Our Facebook fans sent us their toughest design dilemmas and challenged us to solve them. We tackled five and then gave the same room challenges to the experts at Traditional Home to get their ideas. See our results and read TH’s comments here. Then join the conversation on Facebook and tell us how we did.
the family room
Please help me with my Family Room! It’s a lovely, bright room, but almost too big for me to figure out how to set it up well. Right now we have two rather old couches that I’ve just put white/natural slipcovers on. I change the pillow covers seasonally, but they look a little frumpy. There are lots of large windows and I’ve struggled with what to do for window treatments. I also am not sure what to do for a coffee table. We have a large leather ottoman there now, but I don’t think it matches well. I almost feel like we need something larger or even two tables since it’s so spread out. There’s an awkward corner behind the couch that currently houses the dog bed (happy to move that, but don’t know what else to put there – besides the Christmas Tree!) We have three kids – 9 year old twins and a 5 year old, plus three cats and a dog – so the room needs to be very family friendly and comfortable (ie. allow for spontaneous gymnastics, dance parties and Lego marathons at any time.) I’d love for it to look a little cozier and more sophisticated and perhaps have separate “zones” for sitting, playing games, etc. Any ideas?? Thanks!
- Amy S.
Traditional Homes’ Solution:
It’s a myth that more space means more ease in arranging furniture. Large rooms are often the most spatially challenged, with awkward visual pauses and a chilling need to amp up coziness. What’s needed is a furniture arrangement that not only fills the space but also makes it feel intimate and inviting.
Logic says a fireplace is a room’s natural focal point, but Traditional Home says proceed with caution. As Amy learned, to literally point all the furniture to face the fireplace may mean a missed opportunity. It can leave a spacious room feeling cold and sparsely furnished. (Just look how far from the fireplace the sofa is in the “before” shot!)
A more creative arrangement results from embracing the natural light. There is no rule against placing furniture-even a sofa-with its back to the windows. The curvy sofa shown here creates a striking silhouette against the trellis-pattern curtain panels. Embroidered fabrics, BTW, register as a hot trend on our radar. The Sofia sofa instantly increases the room’s sophistication. Nothing announces elegance more effectively than timeless Louis XV style-a favorite of TH readers. Piles of throw pillows plump up the tight back for snuggle time with the kids.
The sofa anchors the conversation area at the window. A pair of sleek slipper chairs pulled up close to the fireplace knits that natural focal point in to the rest of the arrangement. Remember, not all furniture has to face the fireplace. It’s okay to back up to it. When a fire is lit, the chairs can be angled for a better appreciation. Their icy blue upholstery is spot-on trend. A third slipper chair opposite the sofa brings the arrangement full circle. Its khaki color mixes with blue for one of the most up-to-date palettes.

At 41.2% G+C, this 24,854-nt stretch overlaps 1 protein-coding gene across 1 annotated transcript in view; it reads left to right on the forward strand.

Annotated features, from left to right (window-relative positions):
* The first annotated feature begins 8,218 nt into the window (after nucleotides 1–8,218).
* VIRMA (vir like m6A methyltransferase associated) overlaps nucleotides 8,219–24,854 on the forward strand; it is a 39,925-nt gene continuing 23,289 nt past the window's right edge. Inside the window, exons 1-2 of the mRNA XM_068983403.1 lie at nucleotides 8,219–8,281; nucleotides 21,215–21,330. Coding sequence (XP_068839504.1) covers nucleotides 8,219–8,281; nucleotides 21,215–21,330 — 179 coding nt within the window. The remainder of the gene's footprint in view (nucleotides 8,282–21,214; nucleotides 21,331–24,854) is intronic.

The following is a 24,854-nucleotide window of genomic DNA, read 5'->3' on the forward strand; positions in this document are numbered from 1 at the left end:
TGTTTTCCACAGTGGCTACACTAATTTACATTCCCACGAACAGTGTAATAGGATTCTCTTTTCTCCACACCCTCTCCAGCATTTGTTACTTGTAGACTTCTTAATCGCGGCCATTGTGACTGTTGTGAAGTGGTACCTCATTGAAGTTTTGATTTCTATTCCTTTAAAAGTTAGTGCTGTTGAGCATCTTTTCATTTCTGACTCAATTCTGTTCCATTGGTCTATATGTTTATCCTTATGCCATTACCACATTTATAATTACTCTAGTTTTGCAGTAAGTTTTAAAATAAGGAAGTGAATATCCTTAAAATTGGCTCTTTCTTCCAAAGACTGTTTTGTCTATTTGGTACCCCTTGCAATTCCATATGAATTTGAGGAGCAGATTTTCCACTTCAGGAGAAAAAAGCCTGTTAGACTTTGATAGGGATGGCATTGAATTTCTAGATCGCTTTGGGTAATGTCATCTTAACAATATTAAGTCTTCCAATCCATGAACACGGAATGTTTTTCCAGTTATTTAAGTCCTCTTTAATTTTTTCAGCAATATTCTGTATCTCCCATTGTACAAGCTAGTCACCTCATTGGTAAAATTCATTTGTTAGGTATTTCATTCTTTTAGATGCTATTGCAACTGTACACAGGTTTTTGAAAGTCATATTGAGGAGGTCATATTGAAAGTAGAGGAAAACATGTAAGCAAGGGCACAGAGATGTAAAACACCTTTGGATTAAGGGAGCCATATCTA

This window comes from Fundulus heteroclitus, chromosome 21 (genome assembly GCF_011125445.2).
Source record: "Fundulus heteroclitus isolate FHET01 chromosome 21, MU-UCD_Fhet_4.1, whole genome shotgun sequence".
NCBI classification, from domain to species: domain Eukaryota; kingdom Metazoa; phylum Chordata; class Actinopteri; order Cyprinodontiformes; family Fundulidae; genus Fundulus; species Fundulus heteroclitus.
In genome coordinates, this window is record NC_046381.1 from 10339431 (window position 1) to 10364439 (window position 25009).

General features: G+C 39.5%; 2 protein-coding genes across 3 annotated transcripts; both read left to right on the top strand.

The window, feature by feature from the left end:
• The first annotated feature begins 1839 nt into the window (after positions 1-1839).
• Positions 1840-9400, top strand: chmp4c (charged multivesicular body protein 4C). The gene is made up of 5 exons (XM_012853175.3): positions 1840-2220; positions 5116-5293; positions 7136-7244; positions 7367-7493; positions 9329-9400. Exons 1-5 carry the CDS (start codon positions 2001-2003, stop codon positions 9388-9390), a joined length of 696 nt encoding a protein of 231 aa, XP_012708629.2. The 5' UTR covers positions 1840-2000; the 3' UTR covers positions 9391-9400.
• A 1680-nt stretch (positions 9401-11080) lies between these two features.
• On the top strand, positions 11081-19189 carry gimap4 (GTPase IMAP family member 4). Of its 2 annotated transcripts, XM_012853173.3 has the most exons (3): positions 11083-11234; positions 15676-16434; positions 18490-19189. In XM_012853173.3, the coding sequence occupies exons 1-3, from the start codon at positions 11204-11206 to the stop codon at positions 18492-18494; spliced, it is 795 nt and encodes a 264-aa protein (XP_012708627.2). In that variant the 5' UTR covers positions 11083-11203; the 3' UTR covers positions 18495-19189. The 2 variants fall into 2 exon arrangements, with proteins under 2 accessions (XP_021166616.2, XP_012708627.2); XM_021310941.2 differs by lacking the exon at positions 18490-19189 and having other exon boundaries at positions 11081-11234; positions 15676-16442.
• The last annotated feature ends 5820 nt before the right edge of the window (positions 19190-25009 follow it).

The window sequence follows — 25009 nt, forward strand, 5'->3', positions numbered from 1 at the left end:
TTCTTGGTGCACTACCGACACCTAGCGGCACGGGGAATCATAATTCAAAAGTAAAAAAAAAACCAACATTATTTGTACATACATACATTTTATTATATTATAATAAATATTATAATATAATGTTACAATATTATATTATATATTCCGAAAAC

A big conversation area demands more than a single coffee table. We like the variety of solutions shown here. Each one offers something unique. The Medici Capital adds great shape. The Olivia side table injects glam with its mirrored top. The ottoman doubles as a game table and extra seating. The Voltaire chest utilizes valuable wall space to serve as a desk complete with its own chair.
Wainscoting dresses up the plain walls, adding architectural interest. But the ultimate definer of the space is the Granada area rug. It weaves the furniture together in one cozy unit. Its crewel pattern adds dimension but in a single, soothing color.
- Reverse the arrangement. Pull the pair of slipper chairs to the window, and place the sofa in front of the fireplace.
- Try a different area rug for a totally different feeling. A geometric pattern rug in bright multi-colors will make a soothing room sizzle. An Oriental style rug will transition the room to a more old-school traditional design.
the home office
Good morning! I am posting pictures of my design dilemma which is a sorry excuse for an office. We spend quite a bit of time in the room and it is also the first room on the right when you walk through the front door so it’s pretty embarrassing to have this one of the first views of our house to guests! I just can’t seem to pull it together and am having a hard time finding furniture that I like. Right now it is a hodge-podge of mismatched furniture and looks terrible. I would love to have a nice, elegant and functional space. The room has lots of potential with all the nice trim and large windows and doors. Please help me!!! Thank You,
Traditional Homes’ Solution:
Kristin is absolutely right. First impressions count. If one of the rooms visible upon entering the home doesn’t have a voice, teach it to sing.
Thank goodness for color. Like a swift trade wind, indigo paint lifts this home office out of the doldrums to hit the high notes. And it creates a powerful impression that resonates into the future. Indigo, spotlighted in Traditional Home, is one of the most up-and-coming hues across the globe. (Interesting, how colors cycle!) Taken straight to the walls, it makes the strongest impact. When paint color is the room’s soul, it makes sense to remove the wainscoting to expand the canvas. Bright white moldings shout out the contrast.
After paint, few design tools are as healing as scale. Traditional Home advises thinking big. Oversized impact is delivered in this redo with an armless settee in a riveting Ikat coral print. Pushed against the wall, it prevents the desk from disappearing. Instead, the desk floats out from the corner of the room, framed on the opposite side by a classic Phillipe chair. Both the chair and settee are well cushioned to ensure comfy seating.